Untreated Hypertension

Transcript

Maj West
If a person has high blood pressure that isn’t diagnosed or treated, they can experience long-term complications with the heart, kidneys, eyes, and even the brain.

One of the dangers of untreated hypertension is atherosclerosis, which is the hardening of the arteries due to plaque build-up. This can eventually lead to a heart attack. This occurs gradually as people age, even if they don’t have high blood pressure, but having high blood pressure tends to speed up the process.

Atherosclerosis can lead to other complications, such as coronary artery disease, which can weaken the heart muscle. When arteries become hardened or narrowed, the heart muscle can’t get the blood and oxygen it needs. It also makes the heart work harder to pump blood through the arteries to supply the rest of the body with blood. When the heart can’t pump enough blood to meet the body’s needs, it’s called congestive heart failure.

Lt Col Reynolds
Untreated hypertension can also affect the kidneys. Your kidneys are continually working to filter your blood and control the volume of fluids in your body. High blood pressure can damage the kidney by decreasing its ability to filter out substances from the blood, or to control fluid volume in the body.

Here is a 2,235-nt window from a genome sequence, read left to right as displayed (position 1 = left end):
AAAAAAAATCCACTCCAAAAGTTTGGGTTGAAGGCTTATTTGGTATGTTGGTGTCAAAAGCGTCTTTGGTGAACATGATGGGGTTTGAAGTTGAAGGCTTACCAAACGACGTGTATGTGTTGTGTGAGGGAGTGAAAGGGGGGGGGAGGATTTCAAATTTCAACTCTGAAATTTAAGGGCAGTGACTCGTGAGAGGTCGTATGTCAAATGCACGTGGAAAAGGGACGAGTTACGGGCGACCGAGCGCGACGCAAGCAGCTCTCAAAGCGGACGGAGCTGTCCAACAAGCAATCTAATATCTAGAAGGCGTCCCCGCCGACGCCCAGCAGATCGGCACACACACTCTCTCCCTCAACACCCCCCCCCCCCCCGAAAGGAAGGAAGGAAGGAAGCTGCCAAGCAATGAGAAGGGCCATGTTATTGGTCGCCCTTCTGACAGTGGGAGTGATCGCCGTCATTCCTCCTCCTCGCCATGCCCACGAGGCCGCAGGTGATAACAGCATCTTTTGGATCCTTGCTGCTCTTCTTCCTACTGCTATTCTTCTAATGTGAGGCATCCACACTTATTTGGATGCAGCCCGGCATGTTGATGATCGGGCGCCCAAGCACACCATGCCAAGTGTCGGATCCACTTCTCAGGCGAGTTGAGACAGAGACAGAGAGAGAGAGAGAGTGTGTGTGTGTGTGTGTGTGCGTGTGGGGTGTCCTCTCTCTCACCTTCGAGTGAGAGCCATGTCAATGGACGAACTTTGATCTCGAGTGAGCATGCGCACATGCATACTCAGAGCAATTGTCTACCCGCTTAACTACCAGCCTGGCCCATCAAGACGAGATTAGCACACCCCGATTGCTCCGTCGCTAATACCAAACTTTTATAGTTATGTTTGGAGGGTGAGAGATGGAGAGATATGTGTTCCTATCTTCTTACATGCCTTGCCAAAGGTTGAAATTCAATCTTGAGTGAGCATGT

Hypertension can also affect the brain by increasing the chance of having a stroke. Strokes happen when blood flow to the brain stops. A stroke can cause varying degrees of paralysis, speech problems, vision loss, and if it’s severe enough, even death.

Over time, high blood pressure can lead to problems with vision. As the arteries in the back part of the eye thicken and blood supply becomes restricted, patients may experience some vision loss. This is called hypertensive retinopathy.